Author: Sophie Wushuang Yi, King’s College London

In his third term, Chinese President Xi Jinping’s priority is to accelerate China’s active defence military strategy transition from combat readiness to combat effectiveness to fulfil the centenary goals of the People’s Liberation Army (PLA) by 2027. China’s key goal is to increase its national security measures for modern warfare in order to consolidate its influence in global security governance.

People watch the Bayi aerobatic team of the Chinese People's Liberation Army (PLA) Air Force perform at the China International Aviation and Aerospace Exhibition, Zhuhai, Guangdong province, China, 8 November 2022 (Photo: Reuters)

People watch the Bayi aerobatic team of the Chinese People's Liberation Army (PLA) Air Force perform at the China International Aviation and Aerospace Exhibition, Zhuhai, Guangdong province, China, 8 November 2022 (Photo: Reuters)

The 20th Party Congress Report indicates that China is attempting to play a more assertive role as a global security actor by building a professionalised army fit for modernised warfare. There is no doubt that ‘security’ is the key concern in Xi’s report at the 20th Party Congress, with the term mentioned 80 times. ‘Security’ has also expanded beyond traditional concerns to include areas such as ideology, culture and outer space. The report also emphasised Beijing’s aims to improve the mechanisms for China’s participation in global security governance, safeguarding China’s new pattern of development.

On 8 November 2022, President Xi inspected the Joint Command Centre of the Military Commission, where he stressed the importance of China’s new Central Military Commission (CMC) in strengthening the PLA’s military preparedness. CMC Vice Chairman Xu Qiliang stated the three objectives of the Chinese Communist Party to modernise China’s national defence and armed forces. These are to ‘achieve the centenary objectives of the PLA by 2027’, ‘to complete the modernisation of national defence and the armed forces by 2035’ and to ‘fully transform the armed forces into world-class forces by the mid-21st century’.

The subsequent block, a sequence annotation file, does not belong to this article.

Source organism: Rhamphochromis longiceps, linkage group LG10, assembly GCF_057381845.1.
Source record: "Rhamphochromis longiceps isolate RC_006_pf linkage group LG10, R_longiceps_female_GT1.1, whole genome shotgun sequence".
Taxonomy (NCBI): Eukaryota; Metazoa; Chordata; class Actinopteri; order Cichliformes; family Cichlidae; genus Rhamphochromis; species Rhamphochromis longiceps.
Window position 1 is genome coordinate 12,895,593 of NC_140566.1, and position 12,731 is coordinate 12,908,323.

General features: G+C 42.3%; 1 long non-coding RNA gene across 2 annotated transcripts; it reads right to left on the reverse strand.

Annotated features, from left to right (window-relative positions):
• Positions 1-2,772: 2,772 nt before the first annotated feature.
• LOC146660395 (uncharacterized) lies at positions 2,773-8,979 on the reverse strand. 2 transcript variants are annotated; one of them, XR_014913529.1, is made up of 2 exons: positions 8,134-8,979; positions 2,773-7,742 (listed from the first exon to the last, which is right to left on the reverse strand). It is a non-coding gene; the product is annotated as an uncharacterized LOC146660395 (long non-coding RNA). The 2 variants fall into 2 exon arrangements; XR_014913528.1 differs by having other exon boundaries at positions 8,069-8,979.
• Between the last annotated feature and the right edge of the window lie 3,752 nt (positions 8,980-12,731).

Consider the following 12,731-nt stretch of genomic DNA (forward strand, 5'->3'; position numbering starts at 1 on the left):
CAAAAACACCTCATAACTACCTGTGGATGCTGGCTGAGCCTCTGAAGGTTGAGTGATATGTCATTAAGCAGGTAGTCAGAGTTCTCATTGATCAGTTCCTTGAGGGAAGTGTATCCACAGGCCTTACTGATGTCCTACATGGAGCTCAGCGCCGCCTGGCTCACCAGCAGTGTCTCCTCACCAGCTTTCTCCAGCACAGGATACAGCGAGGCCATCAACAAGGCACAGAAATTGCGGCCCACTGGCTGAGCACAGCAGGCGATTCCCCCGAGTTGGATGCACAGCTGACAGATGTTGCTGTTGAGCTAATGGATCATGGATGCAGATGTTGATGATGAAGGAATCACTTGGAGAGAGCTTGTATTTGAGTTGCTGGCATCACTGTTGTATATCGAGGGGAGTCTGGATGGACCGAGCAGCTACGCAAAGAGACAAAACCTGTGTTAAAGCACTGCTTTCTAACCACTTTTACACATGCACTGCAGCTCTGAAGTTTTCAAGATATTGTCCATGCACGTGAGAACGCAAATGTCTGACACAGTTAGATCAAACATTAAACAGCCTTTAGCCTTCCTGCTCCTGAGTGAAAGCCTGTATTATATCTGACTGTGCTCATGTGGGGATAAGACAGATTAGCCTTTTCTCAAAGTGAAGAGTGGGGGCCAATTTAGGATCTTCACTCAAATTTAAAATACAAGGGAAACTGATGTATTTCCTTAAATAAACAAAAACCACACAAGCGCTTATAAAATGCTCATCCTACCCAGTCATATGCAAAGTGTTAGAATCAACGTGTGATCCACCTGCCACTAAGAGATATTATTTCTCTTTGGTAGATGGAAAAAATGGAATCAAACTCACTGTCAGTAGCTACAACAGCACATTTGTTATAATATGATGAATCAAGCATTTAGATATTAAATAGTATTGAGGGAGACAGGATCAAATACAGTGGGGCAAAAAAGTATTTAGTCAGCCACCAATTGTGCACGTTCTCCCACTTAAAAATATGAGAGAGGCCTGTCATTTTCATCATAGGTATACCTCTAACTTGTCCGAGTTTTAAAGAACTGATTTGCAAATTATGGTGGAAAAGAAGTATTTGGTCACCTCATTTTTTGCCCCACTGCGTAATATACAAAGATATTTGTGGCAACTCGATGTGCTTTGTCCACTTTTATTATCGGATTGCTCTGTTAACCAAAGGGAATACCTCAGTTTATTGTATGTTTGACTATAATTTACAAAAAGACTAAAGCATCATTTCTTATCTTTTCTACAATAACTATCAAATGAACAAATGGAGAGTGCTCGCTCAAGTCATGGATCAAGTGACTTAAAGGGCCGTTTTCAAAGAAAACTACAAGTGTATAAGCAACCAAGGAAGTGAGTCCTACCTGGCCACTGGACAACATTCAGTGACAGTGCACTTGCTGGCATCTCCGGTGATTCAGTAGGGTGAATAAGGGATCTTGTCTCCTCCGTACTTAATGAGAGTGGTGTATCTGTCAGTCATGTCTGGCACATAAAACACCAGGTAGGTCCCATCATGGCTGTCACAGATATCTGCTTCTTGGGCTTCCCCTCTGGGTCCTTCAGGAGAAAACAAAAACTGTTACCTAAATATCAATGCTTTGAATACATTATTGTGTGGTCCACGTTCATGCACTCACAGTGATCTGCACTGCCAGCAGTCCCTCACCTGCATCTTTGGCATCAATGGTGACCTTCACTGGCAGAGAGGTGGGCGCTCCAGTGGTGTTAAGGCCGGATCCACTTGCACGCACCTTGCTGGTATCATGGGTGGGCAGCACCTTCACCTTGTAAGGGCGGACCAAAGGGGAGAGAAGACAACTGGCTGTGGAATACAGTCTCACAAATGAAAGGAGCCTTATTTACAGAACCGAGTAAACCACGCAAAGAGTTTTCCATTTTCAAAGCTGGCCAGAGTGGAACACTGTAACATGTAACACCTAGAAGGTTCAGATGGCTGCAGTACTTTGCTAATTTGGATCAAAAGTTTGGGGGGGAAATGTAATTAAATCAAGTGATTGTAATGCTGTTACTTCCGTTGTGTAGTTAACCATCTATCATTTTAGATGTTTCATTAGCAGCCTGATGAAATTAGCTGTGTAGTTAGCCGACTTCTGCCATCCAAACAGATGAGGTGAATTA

Beijing is committed to consolidating its role as a security leader by setting norms and standards for ‘grey-zone’ military operations — military operations other than war. But Beijing’s top military priority in the coming years is to accelerate the modernisation of its military and securitise its economy against external threats. The Global Security Initiative put forward by Xi in April 2022 showcases China’s attempt to set global security rules and promote international security cooperation. But to grasp a more affirmative role in global security governance, China needs a modernised and professionalised army that is fit for combat in informatised warfare.

Xi has placed national security and military matters at the top of Beijing’s policy agenda since coming to power in 2012. Under his anti-corruption campaign, the PLA has been decommercialised, professionalised and modernised. The PLA’s military doctrine has shifted from emphasising battle readiness to fighting and winning informatised local wars. But this change of slogan does not necessarily equate to an attempt by China to rewrite the global security rules through outright violence.